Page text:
Ravenshead: The Hutt and the Pilgrim Oak

Ravenshead: The Hutt and the Pilgrim Oak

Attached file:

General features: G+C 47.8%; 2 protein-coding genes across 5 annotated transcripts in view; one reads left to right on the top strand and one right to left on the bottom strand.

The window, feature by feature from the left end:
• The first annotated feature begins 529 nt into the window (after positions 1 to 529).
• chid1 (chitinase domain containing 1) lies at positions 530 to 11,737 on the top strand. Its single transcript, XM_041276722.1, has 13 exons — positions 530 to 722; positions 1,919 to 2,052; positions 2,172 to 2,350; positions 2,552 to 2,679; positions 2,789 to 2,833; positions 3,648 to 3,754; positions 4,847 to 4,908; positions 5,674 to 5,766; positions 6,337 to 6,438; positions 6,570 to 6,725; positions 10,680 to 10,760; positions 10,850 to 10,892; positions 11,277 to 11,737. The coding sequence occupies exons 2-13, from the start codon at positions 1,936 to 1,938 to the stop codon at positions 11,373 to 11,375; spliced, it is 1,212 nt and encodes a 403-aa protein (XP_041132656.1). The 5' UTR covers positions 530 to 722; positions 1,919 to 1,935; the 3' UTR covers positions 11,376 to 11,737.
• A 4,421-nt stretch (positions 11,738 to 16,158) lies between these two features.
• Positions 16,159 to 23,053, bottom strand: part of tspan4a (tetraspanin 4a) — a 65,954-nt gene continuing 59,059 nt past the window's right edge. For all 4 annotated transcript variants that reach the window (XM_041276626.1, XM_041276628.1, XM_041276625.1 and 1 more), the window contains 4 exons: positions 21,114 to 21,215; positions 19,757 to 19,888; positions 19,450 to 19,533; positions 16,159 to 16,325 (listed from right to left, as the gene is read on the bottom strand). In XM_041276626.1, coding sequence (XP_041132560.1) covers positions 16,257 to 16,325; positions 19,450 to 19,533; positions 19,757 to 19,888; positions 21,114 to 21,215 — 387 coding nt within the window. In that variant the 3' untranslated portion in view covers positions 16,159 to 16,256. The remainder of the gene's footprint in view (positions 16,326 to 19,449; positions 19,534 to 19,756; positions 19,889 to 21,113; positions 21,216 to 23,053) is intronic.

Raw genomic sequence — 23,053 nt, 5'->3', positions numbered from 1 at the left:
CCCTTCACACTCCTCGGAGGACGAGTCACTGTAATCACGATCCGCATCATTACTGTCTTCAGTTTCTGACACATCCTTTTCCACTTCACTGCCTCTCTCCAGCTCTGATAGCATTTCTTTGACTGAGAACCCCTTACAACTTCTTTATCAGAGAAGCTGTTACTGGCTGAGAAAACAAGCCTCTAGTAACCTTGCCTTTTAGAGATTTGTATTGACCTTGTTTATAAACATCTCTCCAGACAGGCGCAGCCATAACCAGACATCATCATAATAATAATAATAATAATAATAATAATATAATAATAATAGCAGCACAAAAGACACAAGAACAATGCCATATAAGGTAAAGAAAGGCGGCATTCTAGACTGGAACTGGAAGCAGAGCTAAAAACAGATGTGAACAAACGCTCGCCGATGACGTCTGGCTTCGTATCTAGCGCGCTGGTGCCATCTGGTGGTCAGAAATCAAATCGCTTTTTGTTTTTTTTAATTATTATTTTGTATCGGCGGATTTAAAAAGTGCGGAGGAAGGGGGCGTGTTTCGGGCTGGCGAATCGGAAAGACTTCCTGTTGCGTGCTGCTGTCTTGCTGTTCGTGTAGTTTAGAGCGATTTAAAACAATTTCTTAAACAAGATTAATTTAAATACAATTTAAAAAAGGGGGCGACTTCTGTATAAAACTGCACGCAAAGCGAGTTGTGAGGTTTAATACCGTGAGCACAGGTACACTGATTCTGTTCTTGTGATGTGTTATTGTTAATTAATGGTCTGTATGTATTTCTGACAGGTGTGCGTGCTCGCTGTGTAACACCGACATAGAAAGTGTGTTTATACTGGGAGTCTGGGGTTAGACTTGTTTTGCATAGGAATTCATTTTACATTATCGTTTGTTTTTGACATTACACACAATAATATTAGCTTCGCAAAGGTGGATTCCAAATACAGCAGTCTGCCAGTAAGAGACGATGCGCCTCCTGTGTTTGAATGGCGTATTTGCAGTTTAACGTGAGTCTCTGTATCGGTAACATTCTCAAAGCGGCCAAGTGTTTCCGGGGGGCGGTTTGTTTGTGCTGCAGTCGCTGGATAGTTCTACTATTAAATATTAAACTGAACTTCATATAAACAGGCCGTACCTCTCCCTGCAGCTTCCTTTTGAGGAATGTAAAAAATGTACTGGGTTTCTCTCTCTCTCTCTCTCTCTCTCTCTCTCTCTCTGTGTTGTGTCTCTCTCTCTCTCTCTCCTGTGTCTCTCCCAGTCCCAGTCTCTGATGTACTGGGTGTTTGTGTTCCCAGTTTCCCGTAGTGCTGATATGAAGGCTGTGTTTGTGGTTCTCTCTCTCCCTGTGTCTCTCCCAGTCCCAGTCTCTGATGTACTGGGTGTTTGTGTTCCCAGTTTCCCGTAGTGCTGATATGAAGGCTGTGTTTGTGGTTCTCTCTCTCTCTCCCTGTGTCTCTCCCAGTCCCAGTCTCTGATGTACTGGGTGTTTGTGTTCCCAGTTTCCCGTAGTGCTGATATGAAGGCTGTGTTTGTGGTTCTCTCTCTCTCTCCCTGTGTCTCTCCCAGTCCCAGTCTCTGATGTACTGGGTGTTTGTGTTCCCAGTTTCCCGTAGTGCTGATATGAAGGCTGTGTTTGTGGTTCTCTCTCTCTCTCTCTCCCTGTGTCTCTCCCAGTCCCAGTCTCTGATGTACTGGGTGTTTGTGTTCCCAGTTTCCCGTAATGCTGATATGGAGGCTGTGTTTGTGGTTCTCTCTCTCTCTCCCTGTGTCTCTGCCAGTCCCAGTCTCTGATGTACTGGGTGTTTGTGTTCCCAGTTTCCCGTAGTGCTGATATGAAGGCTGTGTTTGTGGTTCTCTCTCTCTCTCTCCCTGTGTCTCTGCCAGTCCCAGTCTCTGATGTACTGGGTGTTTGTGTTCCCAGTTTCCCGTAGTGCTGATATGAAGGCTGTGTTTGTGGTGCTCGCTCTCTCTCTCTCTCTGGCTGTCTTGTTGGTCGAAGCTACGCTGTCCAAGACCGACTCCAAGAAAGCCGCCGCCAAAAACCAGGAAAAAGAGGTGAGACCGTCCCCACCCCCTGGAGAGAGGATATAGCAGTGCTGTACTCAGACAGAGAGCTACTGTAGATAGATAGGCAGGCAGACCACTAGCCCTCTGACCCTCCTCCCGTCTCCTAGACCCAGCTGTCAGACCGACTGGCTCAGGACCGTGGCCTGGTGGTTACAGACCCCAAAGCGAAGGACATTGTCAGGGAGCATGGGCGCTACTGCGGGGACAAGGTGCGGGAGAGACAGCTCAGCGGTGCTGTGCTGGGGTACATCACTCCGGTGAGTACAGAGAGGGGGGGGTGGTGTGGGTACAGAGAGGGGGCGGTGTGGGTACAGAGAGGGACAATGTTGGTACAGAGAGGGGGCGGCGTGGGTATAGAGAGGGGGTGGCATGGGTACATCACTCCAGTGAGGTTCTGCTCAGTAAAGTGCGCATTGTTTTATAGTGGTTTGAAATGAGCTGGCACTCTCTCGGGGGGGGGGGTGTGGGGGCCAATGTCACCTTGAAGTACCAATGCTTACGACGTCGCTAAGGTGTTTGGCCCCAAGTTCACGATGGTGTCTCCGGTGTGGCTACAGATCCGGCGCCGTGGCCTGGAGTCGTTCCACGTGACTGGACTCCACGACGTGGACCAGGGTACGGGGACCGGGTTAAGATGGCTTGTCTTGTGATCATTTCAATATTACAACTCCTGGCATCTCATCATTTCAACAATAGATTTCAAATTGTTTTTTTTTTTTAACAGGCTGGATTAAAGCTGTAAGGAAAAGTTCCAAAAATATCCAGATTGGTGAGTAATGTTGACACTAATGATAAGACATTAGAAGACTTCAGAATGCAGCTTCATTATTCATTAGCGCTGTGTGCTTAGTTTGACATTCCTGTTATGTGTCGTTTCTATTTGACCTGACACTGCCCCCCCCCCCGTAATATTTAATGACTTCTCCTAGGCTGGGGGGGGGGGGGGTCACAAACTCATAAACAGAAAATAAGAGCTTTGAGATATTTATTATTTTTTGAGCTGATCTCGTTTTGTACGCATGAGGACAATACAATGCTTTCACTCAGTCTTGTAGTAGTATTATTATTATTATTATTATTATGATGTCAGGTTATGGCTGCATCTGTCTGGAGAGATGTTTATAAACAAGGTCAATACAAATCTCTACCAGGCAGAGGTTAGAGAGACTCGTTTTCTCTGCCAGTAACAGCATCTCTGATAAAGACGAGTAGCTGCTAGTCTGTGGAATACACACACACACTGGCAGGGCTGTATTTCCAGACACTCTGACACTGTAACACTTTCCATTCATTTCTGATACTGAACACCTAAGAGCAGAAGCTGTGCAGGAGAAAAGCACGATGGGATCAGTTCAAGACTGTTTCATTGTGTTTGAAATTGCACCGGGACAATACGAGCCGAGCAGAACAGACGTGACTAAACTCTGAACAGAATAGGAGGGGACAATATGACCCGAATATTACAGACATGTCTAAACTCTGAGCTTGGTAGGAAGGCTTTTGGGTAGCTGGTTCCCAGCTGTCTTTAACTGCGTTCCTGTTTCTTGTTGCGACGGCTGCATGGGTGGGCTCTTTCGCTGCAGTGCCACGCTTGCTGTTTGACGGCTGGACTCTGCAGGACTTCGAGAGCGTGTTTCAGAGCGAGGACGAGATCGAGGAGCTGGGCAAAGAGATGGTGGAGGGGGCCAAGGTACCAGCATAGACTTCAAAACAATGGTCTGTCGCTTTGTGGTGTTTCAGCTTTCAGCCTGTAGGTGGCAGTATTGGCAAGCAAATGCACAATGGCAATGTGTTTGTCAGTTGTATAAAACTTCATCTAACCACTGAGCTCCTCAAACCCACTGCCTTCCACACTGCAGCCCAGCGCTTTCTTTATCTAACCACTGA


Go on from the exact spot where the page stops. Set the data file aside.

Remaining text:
The oldest building in Ravenshead, the Hutt, dates from the 15th century and stands on what was previously a royal “hutt”, one of a number established in Sherwood Forest by King John to house the armed foresters who protected the royal deer herds. By the 17th century it had become a coaching inn, a stopping place for merchants and travellers braving the often perilous journey between Nottingham and Mansfield. The route between the two places went through what is now Ravenshead and was a well-established track in medieval times. Those travelling along it risked being attacked and robbed by outlaws hiding in the dense woodland, Thieves Wood to the north of the village being aptly named. In 1764 the road became much safer as it was made into a turnpike with tollgates at either end in Arnold and Mansfield. Opposite the Hutt is the entrance to Newstead Abbey at which stands the Pilgrim Oak. Here it is thought that pilgrims would stop and read the gospels before proceeding to the priory, and is also believed to be a place where spring rites were celebrated.

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